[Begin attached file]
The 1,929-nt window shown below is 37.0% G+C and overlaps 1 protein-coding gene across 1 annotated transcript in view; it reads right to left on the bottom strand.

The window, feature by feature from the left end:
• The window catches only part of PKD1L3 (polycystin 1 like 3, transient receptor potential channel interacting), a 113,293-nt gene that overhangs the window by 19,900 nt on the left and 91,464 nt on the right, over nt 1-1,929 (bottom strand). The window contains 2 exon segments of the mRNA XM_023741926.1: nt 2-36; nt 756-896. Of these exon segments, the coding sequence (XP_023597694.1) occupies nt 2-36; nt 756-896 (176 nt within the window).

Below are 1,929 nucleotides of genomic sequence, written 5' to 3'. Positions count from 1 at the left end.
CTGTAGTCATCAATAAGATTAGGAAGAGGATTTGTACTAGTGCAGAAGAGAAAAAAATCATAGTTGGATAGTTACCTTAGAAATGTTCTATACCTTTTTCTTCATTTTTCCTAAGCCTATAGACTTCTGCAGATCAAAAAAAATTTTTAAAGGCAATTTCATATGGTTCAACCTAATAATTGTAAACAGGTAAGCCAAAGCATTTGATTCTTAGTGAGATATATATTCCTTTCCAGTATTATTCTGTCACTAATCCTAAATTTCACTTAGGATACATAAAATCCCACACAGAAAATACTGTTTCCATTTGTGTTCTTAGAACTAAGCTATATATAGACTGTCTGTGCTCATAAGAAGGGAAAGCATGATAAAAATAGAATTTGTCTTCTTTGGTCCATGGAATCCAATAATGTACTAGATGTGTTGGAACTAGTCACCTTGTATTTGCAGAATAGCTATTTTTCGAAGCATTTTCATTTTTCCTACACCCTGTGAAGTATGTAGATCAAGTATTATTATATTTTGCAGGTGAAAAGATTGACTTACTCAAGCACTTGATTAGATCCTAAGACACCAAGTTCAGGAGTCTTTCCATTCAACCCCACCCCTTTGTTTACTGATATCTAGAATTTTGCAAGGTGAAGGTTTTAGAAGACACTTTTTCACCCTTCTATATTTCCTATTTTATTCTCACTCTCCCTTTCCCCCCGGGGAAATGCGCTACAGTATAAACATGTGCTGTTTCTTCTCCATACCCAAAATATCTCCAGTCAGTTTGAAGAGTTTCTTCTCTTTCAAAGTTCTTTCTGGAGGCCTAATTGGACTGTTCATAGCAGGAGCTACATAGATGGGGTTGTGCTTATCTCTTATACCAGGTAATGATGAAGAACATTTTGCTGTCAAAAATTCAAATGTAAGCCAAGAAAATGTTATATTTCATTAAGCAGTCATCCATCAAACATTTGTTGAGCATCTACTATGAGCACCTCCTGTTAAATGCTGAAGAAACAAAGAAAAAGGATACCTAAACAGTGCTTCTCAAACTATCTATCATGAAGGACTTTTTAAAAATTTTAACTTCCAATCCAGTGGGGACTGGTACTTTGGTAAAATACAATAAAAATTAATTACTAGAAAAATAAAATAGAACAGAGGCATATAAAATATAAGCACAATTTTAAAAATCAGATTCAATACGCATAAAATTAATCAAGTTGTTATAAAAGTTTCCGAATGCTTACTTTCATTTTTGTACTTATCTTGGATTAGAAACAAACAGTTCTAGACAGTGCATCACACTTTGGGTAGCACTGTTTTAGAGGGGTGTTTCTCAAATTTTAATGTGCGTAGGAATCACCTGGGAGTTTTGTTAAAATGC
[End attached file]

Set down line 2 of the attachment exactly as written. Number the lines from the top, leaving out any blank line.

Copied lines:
The window, feature by feature from the left end: